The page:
It was Gun Day Monday at the state legislature, where seven gun bills — all proposed by Republicans — were up for debate. The testimony either broke your heart or made your head pound and, either way, had to make you wonder how we ever got to this place.
I collect antique valentines. My interest in collecting old valentines no doubt flows from my happy memories of school valentine parties.
He dropped back and put the ball in the air and the intangibles took over. The firestorm of criticism that ensued made every critic and armchair coach an expert on what “should” have happened. Few remember the undrafted rookie who made the play of the year down on the one yard line, an improbable interception with time expiring, stopping the opponent’s touchdown that would ensure victory with just seconds left during the most watched Super Bowl in history.
This week’s book is timely, indeed, considering all of the media coverage about the recent blizzards in the eastern part of our country. “Blizzard” is a beautifully-illustrated (Caldecott Honor) book, written by John Rocco. The story is based on his own experience with a blizzard when he was 10 years old.
As I sat in my recliner watching the weather channel, I thought about the nice weather we are having and how different it was from the storms in the eastern United States. States like New York are going through a rough time causing a real hardship for those living there. I can relate to those storms, remembering how it was back in the good old days when Colorado lived up to its reputation for cold and snow.
January has been a month of non-stop going in our household. If you had told me even a year ago that my daughter would be achieving all that she is right now, I would have laughed in your face. She is a normal teenager but is accomplishing so much, not only for herself, but for our community. If she can do all of these things, I hope that she is an inspiration to motivate all of our young people to think out of the box, step out of their comfort zone and do something amazing.
In my travels I have been on lots of family farms where the whole family is involved in the work. During calving season it is not uncommon for the “rancher” to allow his wife to take the 10 p.m. heifer check.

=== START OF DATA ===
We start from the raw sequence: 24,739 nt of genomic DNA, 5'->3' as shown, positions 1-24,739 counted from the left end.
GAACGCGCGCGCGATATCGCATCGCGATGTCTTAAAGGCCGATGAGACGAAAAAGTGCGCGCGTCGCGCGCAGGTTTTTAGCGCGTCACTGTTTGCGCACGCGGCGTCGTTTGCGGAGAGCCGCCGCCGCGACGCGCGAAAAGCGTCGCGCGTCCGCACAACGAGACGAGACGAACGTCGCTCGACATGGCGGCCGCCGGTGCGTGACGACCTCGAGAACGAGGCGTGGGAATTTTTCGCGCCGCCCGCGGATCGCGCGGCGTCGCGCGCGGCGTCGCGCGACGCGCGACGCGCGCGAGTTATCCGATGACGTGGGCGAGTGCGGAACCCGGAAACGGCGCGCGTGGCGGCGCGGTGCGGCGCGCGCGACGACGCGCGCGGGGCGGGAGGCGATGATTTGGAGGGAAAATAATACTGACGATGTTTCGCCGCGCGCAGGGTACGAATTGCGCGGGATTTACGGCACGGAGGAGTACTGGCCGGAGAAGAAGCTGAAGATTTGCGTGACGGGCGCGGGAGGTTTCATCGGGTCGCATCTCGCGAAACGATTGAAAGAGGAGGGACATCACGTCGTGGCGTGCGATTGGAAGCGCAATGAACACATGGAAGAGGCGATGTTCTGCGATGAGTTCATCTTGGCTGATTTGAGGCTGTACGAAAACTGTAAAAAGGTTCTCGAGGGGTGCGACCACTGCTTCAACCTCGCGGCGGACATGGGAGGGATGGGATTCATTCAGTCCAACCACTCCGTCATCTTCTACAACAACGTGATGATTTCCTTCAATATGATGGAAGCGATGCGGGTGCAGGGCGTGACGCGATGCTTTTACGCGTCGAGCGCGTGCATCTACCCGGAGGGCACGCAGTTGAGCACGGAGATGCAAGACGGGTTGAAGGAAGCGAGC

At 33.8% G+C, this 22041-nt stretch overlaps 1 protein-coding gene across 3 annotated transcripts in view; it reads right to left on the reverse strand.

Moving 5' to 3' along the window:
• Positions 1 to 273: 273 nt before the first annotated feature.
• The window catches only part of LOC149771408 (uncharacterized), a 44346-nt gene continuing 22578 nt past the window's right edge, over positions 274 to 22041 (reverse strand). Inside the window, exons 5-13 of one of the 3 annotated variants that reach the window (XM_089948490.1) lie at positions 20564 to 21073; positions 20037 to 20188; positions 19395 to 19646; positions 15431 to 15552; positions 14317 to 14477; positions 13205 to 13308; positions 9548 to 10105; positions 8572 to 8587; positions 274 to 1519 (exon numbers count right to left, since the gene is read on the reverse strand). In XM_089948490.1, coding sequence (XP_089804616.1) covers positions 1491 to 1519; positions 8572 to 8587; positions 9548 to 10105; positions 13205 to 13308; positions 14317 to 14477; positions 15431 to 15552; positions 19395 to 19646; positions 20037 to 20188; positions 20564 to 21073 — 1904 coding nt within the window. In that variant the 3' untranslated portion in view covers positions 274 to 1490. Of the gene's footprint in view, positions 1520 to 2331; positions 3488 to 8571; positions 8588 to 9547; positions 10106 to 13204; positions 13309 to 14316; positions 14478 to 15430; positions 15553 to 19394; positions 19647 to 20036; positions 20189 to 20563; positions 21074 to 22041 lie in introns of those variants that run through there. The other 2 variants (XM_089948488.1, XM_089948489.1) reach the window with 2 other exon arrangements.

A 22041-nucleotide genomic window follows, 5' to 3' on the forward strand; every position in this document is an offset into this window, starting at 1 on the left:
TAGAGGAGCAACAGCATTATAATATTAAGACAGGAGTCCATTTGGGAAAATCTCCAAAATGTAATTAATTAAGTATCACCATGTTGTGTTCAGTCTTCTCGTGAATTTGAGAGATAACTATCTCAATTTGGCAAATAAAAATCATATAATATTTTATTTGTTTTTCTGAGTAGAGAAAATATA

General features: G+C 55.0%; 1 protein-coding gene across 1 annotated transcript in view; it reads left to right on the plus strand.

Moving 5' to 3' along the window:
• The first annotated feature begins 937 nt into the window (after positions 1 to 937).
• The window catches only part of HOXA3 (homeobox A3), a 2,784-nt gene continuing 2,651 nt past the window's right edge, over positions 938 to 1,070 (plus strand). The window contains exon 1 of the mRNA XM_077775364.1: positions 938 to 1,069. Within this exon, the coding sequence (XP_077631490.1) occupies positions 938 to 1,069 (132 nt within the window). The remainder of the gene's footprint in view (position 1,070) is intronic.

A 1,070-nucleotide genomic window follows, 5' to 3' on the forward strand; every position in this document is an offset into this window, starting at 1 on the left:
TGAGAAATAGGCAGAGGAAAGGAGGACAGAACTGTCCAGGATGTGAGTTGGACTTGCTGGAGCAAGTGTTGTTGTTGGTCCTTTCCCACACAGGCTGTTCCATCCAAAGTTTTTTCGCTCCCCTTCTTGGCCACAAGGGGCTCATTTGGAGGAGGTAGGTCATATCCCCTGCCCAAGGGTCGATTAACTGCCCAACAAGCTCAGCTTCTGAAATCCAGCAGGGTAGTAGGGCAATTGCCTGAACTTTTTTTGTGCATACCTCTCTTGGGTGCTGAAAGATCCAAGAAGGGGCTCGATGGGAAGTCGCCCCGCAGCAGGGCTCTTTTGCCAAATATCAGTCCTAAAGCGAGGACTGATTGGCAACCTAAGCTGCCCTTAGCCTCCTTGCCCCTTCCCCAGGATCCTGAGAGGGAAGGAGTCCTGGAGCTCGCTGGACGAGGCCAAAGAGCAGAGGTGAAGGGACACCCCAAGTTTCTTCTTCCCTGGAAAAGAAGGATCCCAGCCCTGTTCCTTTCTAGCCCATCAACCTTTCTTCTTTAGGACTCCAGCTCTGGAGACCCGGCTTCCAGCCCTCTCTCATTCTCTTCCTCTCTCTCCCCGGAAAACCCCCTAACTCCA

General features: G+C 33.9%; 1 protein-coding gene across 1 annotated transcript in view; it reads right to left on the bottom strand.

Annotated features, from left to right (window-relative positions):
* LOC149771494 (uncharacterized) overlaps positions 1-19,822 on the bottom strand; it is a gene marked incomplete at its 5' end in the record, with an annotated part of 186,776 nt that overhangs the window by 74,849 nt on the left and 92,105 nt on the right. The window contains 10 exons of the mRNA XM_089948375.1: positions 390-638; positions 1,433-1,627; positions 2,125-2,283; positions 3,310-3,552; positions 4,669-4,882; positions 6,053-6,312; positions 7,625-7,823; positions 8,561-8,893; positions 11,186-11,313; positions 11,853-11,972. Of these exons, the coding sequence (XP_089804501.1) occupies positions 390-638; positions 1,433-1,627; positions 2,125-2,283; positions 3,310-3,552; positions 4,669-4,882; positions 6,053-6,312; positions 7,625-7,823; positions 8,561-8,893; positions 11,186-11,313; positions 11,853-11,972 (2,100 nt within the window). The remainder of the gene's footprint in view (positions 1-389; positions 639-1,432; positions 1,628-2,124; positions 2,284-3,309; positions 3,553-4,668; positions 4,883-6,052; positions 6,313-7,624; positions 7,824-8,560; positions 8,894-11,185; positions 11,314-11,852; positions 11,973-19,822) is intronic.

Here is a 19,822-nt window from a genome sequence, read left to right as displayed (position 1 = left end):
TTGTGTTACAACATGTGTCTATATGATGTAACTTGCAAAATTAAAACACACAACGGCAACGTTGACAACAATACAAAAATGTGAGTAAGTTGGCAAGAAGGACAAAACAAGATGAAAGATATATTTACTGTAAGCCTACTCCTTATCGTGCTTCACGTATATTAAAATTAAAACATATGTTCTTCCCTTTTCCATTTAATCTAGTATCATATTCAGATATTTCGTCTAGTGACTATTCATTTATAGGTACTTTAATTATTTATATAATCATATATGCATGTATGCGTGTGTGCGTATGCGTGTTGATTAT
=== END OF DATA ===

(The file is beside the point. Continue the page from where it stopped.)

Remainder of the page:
It must be the spring-like weather or something, but I have been hungry for fruit lately.
It’s been nearly 50 years (gasp!) since I exhibited steers at the National Western. Since then I have kept in touch with it through our grandchildren, Kenny and Megan Prather. I know that there have been lots of changes since I was a junior exhibitor and know that more changes are being planned to expand the facility.
As I reflect over this past year there has been an overwhelming theme of evil, pain and loss in our world, nation and community in 2014. So what does one do to deal with the pain of loss?
The unannounced 2016 Democratic Party frontrunner needs a running mate who isn't at all like Hillary Clinton.
This week’s book is written for young adults, but older readers will learn a lot from reading it, too. “Positive: Surviving My Bullies, Finding Hope, and Living to Change the World” is a memoir, written by Paige Rawl, with Ali Benjamin. The foreward to the book was written by Jay Asher.
These are changing times we live in and many ways more challenging than days gone by. We have resources available allowing us to live more comfortably and helping to see what is ahead.
This is my last in a series on the American Dream. Just to be clear, I had titled the columns “The American Dream” and the editorial staff added the examining Common Core to the column. This lesson plan was found online at Coreknowledge.org under Colorado Lesson Plans, History and Geography, Capitalism and Socialism.
I hope that you’re all enjoying Mary Burnett’s “Taco Soup” (Jan. 10 column). Mary called to tell me that the person who makes the soup can choose the amount of olives to put in the soup — even none if the person so desires. Thanks again for the recipe, Mary.